The Keys present several significant geographic challenges that could have made a sewer construction project extremely difficult and prohibitively expensive. “In the Keys, you have flat terrain, high groundwater, developed neighborhoods, and difficult soil conditions; all of these create problems when designing and installing sewers,” said Eckler. “Then there is the added difficulty of maintaining traffic on U.S. Highway 1 while installing a sewer system. Highway 1 is the only road in and out of the Keys, so it is always busy and must remain open. Plus, the side streets are narrow, which presents the challenge of keeping them open for emergency vehicles during the construction process.”
Gravity sewers, low-pressure systems, and vacuum technology all were considered, but a life-cycle cost analysis revealed that vacuum sewers would be the best option. The prospect of digging through coral rock with high groundwater was considered an enormous obstacle. A gravity system would have required trenches as deep as 10 to 15 feet to achieve the grade necessary to move sewage from homes to the treatment plant. Cutting through rock and constant dewatering, while trying to maintain traffic flow, would make the project incredibly expensive, time consuming, and disruptive for Keys residents.
Engineers also considered the number of lift stations that would have been required to transport wastewater in such flat topography. Key Largo alone would have needed 50 or more lift stations. In a place such as the Keys where land is so valuable, the property costs would have made the project extremely expensive.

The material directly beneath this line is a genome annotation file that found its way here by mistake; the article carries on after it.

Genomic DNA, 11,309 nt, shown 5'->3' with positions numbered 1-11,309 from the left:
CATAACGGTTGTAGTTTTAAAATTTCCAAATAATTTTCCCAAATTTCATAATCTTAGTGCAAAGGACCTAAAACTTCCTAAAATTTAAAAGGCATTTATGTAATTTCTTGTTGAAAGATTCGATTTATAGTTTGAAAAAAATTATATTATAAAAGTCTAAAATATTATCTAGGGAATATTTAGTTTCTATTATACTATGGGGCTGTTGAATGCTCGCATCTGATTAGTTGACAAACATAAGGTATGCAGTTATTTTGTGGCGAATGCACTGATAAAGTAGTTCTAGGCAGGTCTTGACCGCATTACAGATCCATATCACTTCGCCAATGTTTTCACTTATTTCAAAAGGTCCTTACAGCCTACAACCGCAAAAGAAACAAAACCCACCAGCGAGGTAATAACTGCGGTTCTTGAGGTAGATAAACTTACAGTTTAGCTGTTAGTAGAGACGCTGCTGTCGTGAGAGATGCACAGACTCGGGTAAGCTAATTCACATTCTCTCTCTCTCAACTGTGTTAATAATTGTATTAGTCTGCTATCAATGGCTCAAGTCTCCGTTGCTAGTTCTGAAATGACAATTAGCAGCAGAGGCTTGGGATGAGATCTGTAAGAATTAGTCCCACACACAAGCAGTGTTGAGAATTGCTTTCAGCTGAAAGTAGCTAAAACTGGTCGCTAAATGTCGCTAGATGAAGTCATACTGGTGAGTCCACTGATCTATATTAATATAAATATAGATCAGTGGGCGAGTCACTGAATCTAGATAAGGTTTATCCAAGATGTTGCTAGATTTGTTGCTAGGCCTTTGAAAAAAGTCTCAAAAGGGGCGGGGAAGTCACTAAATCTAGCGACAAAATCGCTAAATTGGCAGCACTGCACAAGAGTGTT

Low-pressure sewers offered many of the same advantages as vacuum sewers in terms of pipe size, trench depth, and limited traffic disruption, but the life-cycle costs were higher than those of vacuum sewers. This was mainly because of the number of grinder pumps that would be required for the Keys project and the associated maintenance costs. Each dwelling would require a grinder pump and electrical connection to the dwelling. For many of the small homes in the Keys, this would have required an upgrade to their electrical systems. Furthermore, power outages, which are common in this region, would have shut down the system unless each grinder pump had its own generator, which is not practical.
“The analysis done by the engineers in 2000 clearly showed the advantages of installing vacuum sewers,” said Fishburn. “Simply stated, vacuum lines require only half the slope of gravity mains and can transport wastewater uphill by means of a saw-tooth profile. That means shallower trenches and less digging. There also was the fact that one vacuum station could do the job of several pumping stations, and there were fewer electrical requirements. In this situation, the decision to install vacuum sewers was an easy one.”